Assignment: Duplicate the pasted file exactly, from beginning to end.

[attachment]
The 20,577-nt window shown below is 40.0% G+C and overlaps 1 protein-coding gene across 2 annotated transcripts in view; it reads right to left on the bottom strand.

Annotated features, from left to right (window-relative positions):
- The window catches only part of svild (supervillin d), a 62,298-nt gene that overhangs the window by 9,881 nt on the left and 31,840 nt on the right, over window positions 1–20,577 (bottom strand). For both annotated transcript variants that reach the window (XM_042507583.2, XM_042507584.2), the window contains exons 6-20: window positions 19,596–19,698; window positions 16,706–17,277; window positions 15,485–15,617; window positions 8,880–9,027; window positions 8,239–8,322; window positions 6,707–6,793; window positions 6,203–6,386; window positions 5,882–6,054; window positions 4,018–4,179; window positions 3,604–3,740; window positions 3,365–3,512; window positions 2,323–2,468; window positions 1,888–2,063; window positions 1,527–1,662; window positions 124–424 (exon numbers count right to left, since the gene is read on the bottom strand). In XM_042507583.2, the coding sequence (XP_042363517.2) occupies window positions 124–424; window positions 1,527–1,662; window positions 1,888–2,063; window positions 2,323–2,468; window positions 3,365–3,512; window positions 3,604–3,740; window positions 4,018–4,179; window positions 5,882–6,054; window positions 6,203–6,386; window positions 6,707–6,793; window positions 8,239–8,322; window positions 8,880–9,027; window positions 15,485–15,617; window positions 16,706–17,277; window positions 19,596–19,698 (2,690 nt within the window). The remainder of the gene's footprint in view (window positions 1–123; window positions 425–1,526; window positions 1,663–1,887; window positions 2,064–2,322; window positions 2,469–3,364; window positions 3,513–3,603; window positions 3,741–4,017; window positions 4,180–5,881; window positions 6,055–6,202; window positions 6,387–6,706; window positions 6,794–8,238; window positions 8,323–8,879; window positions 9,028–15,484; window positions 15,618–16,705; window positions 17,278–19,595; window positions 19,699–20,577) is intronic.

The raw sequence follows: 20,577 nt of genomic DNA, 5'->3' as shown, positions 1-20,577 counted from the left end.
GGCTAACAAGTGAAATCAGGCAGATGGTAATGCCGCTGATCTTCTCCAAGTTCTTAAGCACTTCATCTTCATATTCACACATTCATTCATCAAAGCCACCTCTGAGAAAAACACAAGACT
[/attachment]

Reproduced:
The 20,577-nt window shown below is 40.0% G+C and overlaps 1 protein-coding gene across 2 annotated transcripts in view; it reads right to left on the bottom strand.

Annotated features, from left to right (window-relative positions):
- The window catches only part of svild (supervillin d), a 62,298-nt gene that overhangs the window by 9,881 nt on the left and 31,840 nt on the right, over window positions 1–20,577 (bottom strand). For both annotated transcript variants that reach the window (XM_042507583.2, XM_042507584.2), the window contains exons 6-20: window positions 19,596–19,698; window positions 16,706–17,277; window positions 15,485–15,617; window positions 8,880–9,027; window positions 8,239–8,322; window positions 6,707–6,793; window positions 6,203–6,386; window positions 5,882–6,054; window positions 4,018–4,179; window positions 3,604–3,740; window positions 3,365–3,512; window positions 2,323–2,468; window positions 1,888–2,063; window positions 1,527–1,662; window positions 124–424 (exon numbers count right to left, since the gene is read on the bottom strand). In XM_042507583.2, the coding sequence (XP_042363517.2) occupies window positions 124–424; window positions 1,527–1,662; window positions 1,888–2,063; window positions 2,323–2,468; window positions 3,365–3,512; window positions 3,604–3,740; window positions 4,018–4,179; window positions 5,882–6,054; window positions 6,203–6,386; window positions 6,707–6,793; window positions 8,239–8,322; window positions 8,880–9,027; window positions 15,485–15,617; window positions 16,706–17,277; window positions 19,596–19,698 (2,690 nt within the window). The remainder of the gene's footprint in view (window positions 1–123; window positions 425–1,526; window positions 1,663–1,887; window positions 2,064–2,322; window positions 2,469–3,364; window positions 3,513–3,603; window positions 3,741–4,017; window positions 4,180–5,881; window positions 6,055–6,202; window positions 6,387–6,706; window positions 6,794–8,238; window positions 8,323–8,879; window positions 9,028–15,484; window positions 15,618–16,705; window positions 17,278–19,595; window positions 19,699–20,577) is intronic.

The raw sequence follows: 20,577 nt of genomic DNA, 5'->3' as shown, positions 1-20,577 counted from the left end.
GGCTAACAAGTGAAATCAGGCAGATGGTAATGCCGCTGATCTTCTCCAAGTTCTTAAGCACTTCATCTTCATATTCACACATTCATTCATCAAAGCCACCTCTGAGAAAAACACAAGACT